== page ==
- It can be a sort of diary about what she did that say or what she wants to do another day. ("We saw a red bird today. It landed right in front of us." or "Today I shopped for shoes.")
- It can be what he's thinking about on any topic. ("Joey has a big dog, but he doesn't have fish. I think a dog is more fun.")
- It can be what she's feeling that she may not have had a chance to express; any emotion at all is acceptable. (I really don't like it when I have to make my bed!")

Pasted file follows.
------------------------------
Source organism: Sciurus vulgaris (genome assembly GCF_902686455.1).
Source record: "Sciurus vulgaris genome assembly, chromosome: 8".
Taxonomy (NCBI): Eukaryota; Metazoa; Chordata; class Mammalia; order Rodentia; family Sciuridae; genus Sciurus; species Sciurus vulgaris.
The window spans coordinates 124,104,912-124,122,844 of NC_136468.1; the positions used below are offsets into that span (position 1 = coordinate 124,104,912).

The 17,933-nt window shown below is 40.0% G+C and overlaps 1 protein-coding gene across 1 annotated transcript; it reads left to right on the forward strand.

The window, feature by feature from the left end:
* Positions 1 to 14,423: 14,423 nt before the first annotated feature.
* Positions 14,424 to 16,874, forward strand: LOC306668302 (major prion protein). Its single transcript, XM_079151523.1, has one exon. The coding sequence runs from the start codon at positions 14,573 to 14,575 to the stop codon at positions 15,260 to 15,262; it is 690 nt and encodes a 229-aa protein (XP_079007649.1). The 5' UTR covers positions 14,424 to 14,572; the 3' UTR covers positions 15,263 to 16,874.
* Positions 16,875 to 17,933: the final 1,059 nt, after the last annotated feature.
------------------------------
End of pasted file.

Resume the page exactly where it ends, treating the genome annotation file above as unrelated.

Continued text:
- It can also be a story that he made up.
This helps to develop the understanding that words we say translate into letters on the paper. Then other people can read what we are saying.
Occasionally, take out all the dictation and read them to him He will be proud of his "writings" and he will get even more ideas of what he wants to say next time.
Source: Bev Bos, nationally-recognized expert on Early Childhood Education, turnthepage.com